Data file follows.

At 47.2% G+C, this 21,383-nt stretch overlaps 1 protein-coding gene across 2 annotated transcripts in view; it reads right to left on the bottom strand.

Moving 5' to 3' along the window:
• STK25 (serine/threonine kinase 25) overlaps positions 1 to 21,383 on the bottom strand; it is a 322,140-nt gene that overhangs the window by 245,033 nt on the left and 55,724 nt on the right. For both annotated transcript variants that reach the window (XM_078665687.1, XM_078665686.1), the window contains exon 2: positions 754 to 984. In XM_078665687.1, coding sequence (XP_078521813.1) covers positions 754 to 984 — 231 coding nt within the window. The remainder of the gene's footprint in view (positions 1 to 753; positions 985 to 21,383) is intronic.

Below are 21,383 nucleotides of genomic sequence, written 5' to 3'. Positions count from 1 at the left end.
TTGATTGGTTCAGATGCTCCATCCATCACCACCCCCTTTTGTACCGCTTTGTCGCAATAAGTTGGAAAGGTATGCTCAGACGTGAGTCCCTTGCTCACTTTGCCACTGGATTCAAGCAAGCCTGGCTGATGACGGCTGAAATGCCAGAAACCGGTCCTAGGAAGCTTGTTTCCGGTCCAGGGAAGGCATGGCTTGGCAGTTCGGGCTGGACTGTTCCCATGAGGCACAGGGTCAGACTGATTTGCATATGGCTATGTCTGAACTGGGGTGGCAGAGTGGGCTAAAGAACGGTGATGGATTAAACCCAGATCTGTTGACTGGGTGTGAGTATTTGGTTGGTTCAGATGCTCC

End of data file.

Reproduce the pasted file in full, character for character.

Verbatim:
At 47.2% G+C, this 21,383-nt stretch overlaps 1 protein-coding gene across 2 annotated transcripts in view; it reads right to left on the bottom strand.

Moving 5' to 3' along the window:
• STK25 (serine/threonine kinase 25) overlaps positions 1 to 21,383 on the bottom strand; it is a 322,140-nt gene that overhangs the window by 245,033 nt on the left and 55,724 nt on the right. For both annotated transcript variants that reach the window (XM_078665687.1, XM_078665686.1), the window contains exon 2: positions 754 to 984. In XM_078665687.1, coding sequence (XP_078521813.1) covers positions 754 to 984 — 231 coding nt within the window. The remainder of the gene's footprint in view (positions 1 to 753; positions 985 to 21,383) is intronic.

Below are 21,383 nucleotides of genomic sequence, written 5' to 3'. Positions count from 1 at the left end.
TTGATTGGTTCAGATGCTCCATCCATCACCACCCCCTTTTGTACCGCTTTGTCGCAATAAGTTGGAAAGGTATGCTCAGACGTGAGTCCCTTGCTCACTTTGCCACTGGATTCAAGCAAGCCTGGCTGATGACGGCTGAAATGCCAGAAACCGGTCCTAGGAAGCTTGTTTCCGGTCCAGGGAAGGCATGGCTTGGCAGTTCGGGCTGGACTGTTCCCATGAGGCACAGGGTCAGACTGATTTGCATATGGCTATGTCTGAACTGGGGTGGCAGAGTGGGCTAAAGAACGGTGATGGATTAAACCCAGATCTGTTGACTGGGTGTGAGTATTTGGTTGGTTCAGATGCTCC